During the 1920s, French Foreign Legion Major William Foster's (Gene Hackman's) unit is protecting an archaeological dig, but the discovery of an Arab sacred burial site prompts the angry Arab tribes to attack Foster's small garrison.
Foreign Legion Major William Foster (Gene Hackman), an American haunted by his memories of the recently-ended Great War, is assigned to protect a group of archaeologists at their dig. Foster's unit includes the charming, thieving rascal Marco Segrain (Terence Hill), who joined the Legion only to avoid prison. After long stretches portraying the boredom and hardship of day-to-day life in the Legion, Foster's command occupies a small village where the archaeologists believe they've found a burial site sacred to the Arabs. Arab leader El Krim (Sir Ian Holm) uses this affront to unite the tribes in Jihad, and attacks the tiny Legion garrison at the dig. An epic battle follows, very reminiscent of Zulu (1964). Costumes, firearms, and props are all very authentic-looking, and show great attention to detail.Written by
Cameron Fairchild <email@example.com>
In the mid 1950s, it was announced that Errol Flynn would be starring in his first television series, a French Foreign Legion show, which would have gone by the title "March or Die". It never materialized. See more »
The bugle call for reveille is the same in the US and French armies. See more »
[a battered group of legionares marched through a train station, while the crowd chanted the French national anthem; the first actual lines are about 4 minutes within the movie]
[to a line of German prisioners]
If you join the French Foreign Legion, remember: there are no questions asked. Come! Join the Legion!
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The one major network showing of "March or Die" was considerably different from the original release, with a great deal of additional footage and a completely different ending. At the end of the original release Marco (Hill) gives a rousing speech to replacement Legionnaires, which is word-for-word the same speech Foster (Hackman) gave recruits near the beginning of the film. (To potential deserters: "If the Legion doesn't get you, the Arabs will. If the Arabs don't get you, the desert will. And if the desert doesn't get you... I will.) A caravan is leaving the fort behind Marco as he gives his speech. The original release ends on this note, implying that Marco has stepped into Foster's shoes as loyal Legion commander. In the network showing, after Marco delivers his speech, we see Marco deserting. He has slipped into Arab garb and joined the caravan leaving the fort. The Sergeant-Major is shown smiling at him, implying that he is complicit in Marco's desertion. Also in the network showing: A fierce desert battle between a legion column and Arab raiders. The entire battle is deleted from the original release. The column is led by the mean Lieutenant. In one scene, the mean Lieutenant is shown placing a pistol to his head and committing suicide. The scene does not appear in the original release. In addition, in the original release, the footage of the mean Lieutenant firing his pistol during the column's battle with raiders, is edited into the final battle scene at the archaological dig. The effect is quite jarring, as he has not been present for about a third of the film. See more »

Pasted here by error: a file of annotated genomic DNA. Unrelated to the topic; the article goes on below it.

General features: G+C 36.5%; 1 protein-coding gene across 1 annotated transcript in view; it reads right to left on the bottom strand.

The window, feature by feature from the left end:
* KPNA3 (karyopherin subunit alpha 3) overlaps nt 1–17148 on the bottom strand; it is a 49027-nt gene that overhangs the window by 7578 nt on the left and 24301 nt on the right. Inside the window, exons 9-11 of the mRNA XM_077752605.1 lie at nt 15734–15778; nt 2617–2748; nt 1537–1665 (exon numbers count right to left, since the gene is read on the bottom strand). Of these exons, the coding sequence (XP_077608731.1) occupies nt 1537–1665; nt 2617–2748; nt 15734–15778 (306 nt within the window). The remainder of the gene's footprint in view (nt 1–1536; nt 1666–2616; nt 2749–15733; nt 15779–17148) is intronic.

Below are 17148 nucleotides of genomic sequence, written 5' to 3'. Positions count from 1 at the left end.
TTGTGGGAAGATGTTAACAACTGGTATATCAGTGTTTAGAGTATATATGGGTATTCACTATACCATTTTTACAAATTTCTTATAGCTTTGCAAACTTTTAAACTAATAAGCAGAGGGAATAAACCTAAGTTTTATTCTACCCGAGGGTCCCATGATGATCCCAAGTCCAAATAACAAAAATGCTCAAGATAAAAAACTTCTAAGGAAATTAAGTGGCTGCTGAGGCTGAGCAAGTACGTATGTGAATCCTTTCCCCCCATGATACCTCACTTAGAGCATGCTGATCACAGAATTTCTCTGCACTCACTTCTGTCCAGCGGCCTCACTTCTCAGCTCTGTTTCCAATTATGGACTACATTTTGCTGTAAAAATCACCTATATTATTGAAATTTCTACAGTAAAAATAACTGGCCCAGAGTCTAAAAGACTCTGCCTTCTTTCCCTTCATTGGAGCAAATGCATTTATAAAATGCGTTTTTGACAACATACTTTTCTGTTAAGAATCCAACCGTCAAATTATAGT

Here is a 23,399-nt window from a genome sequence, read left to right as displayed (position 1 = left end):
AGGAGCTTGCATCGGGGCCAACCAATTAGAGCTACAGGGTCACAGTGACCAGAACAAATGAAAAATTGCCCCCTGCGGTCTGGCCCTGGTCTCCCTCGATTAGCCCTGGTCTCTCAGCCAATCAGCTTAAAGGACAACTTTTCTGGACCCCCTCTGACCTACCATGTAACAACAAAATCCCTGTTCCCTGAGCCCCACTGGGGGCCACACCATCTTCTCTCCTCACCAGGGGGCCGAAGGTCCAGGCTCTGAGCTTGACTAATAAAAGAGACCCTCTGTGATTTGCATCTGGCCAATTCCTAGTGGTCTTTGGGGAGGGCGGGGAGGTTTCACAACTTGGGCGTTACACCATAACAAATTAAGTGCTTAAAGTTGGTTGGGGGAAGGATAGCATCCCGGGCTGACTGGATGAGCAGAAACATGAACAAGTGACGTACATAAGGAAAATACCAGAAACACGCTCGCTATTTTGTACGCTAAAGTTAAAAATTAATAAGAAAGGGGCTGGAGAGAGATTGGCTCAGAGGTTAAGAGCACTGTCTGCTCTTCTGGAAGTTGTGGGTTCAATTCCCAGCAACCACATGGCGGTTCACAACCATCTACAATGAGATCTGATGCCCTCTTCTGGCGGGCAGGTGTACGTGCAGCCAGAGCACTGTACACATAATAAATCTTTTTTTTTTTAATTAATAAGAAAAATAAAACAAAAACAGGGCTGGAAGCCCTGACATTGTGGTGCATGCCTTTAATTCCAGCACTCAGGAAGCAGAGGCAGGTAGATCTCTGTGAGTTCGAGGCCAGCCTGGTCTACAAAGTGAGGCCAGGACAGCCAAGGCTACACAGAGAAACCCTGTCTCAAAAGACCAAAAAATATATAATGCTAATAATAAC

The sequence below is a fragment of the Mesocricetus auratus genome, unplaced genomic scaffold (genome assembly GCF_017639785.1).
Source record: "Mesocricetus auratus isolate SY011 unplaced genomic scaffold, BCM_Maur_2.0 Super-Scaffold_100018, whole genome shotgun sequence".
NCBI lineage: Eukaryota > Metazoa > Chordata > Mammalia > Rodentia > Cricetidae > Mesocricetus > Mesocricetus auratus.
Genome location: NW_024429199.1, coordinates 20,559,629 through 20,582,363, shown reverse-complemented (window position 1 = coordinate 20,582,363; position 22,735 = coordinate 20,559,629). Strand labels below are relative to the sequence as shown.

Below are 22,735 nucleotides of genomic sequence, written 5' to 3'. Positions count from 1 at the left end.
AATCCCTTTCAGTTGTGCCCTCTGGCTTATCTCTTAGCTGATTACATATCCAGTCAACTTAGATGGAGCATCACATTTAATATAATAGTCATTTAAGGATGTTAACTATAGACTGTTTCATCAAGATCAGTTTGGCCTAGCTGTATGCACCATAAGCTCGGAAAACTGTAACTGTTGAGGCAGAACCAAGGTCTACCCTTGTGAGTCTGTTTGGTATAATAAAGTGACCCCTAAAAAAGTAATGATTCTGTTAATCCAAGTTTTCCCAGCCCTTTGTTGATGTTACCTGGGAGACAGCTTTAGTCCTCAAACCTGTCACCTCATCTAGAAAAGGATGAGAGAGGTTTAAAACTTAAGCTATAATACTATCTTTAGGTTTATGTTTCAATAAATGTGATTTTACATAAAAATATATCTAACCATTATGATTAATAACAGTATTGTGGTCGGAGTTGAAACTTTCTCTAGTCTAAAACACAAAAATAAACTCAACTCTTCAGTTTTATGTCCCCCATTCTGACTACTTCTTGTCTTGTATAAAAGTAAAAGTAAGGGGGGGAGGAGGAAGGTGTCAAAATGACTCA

Dick Richards's 'March or Die' is an interesting film set in Morocco during the French colonization. It nicely entangles the war drama and the love triangle. As the captain, we see a ruthless William but his feelings for Simone show a more human side. Marco is the clever thief and a skilled smooth talker with a good heart but he too has a vulnerable side. Simone is perhaps the most complex of characters as she is ambivalent concerning William and in love with Marco though she cannot bring herself to say it. The main characters are quite well fleshed out. The pacing is slow at times. The love sequences are well executed and it is very well underplayed. There is no sugar syrupy moment. The cinematography is okay. A wonderful Gene Hackman is both hateful and sympathetic. Terence Hill performs very naturally. Max Von Sydow is good but Ian Holm is unintentionally funny and it looks as if he's mocking a Moroccan tribes leader rather than playing it. A radiant Catherine Deneuve is sublime. Gosh, she looks so beautiful! The rest of the cast do well. The movie sort of has a dated feel to it but 'March or Die' is good enough watch for a Thursday night.
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